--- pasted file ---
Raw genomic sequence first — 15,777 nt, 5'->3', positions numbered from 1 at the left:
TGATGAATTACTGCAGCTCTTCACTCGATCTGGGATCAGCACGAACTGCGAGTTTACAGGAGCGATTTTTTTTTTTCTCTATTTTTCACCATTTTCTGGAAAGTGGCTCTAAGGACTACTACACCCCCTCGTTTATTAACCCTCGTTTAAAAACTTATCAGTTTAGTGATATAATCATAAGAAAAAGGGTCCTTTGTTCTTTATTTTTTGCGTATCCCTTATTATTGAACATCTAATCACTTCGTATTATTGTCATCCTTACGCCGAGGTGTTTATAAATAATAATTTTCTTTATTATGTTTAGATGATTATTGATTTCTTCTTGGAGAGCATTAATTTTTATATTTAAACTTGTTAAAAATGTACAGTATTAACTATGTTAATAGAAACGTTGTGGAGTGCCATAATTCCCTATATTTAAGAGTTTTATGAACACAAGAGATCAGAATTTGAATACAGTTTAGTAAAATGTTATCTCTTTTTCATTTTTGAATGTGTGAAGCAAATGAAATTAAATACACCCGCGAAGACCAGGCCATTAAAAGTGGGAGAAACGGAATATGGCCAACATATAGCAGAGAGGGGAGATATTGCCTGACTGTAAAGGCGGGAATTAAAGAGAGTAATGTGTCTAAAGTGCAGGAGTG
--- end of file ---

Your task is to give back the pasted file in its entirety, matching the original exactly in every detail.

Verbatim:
Raw genomic sequence first — 15,777 nt, 5'->3', positions numbered from 1 at the left:
TGATGAATTACTGCAGCTCTTCACTCGATCTGGGATCAGCACGAACTGCGAGTTTACAGGAGCGATTTTTTTTTTTCTCTATTTTTCACCATTTTCTGGAAAGTGGCTCTAAGGACTACTACACCCCCTCGTTTATTAACCCTCGTTTAAAAACTTATCAGTTTAGTGATATAATCATAAGAAAAAGGGTCCTTTGTTCTTTATTTTTTGCGTATCCCTTATTATTGAACATCTAATCACTTCGTATTATTGTCATCCTTACGCCGAGGTGTTTATAAATAATAATTTTCTTTATTATGTTTAGATGATTATTGATTTCTTCTTGGAGAGCATTAATTTTTATATTTAAACTTGTTAAAAATGTACAGTATTAACTATGTTAATAGAAACGTTGTGGAGTGCCATAATTCCCTATATTTAAGAGTTTTATGAACACAAGAGATCAGAATTTGAATACAGTTTAGTAAAATGTTATCTCTTTTTCATTTTTGAATGTGTGAAGCAAATGAAATTAAATACACCCGCGAAGACCAGGCCATTAAAAGTGGGAGAAACGGAATATGGCCAACATATAGCAGAGAGGGGAGATATTGCCTGACTGTAAAGGCGGGAATTAAAGAGAGTAATGTGTCTAAAGTGCAGGAGTG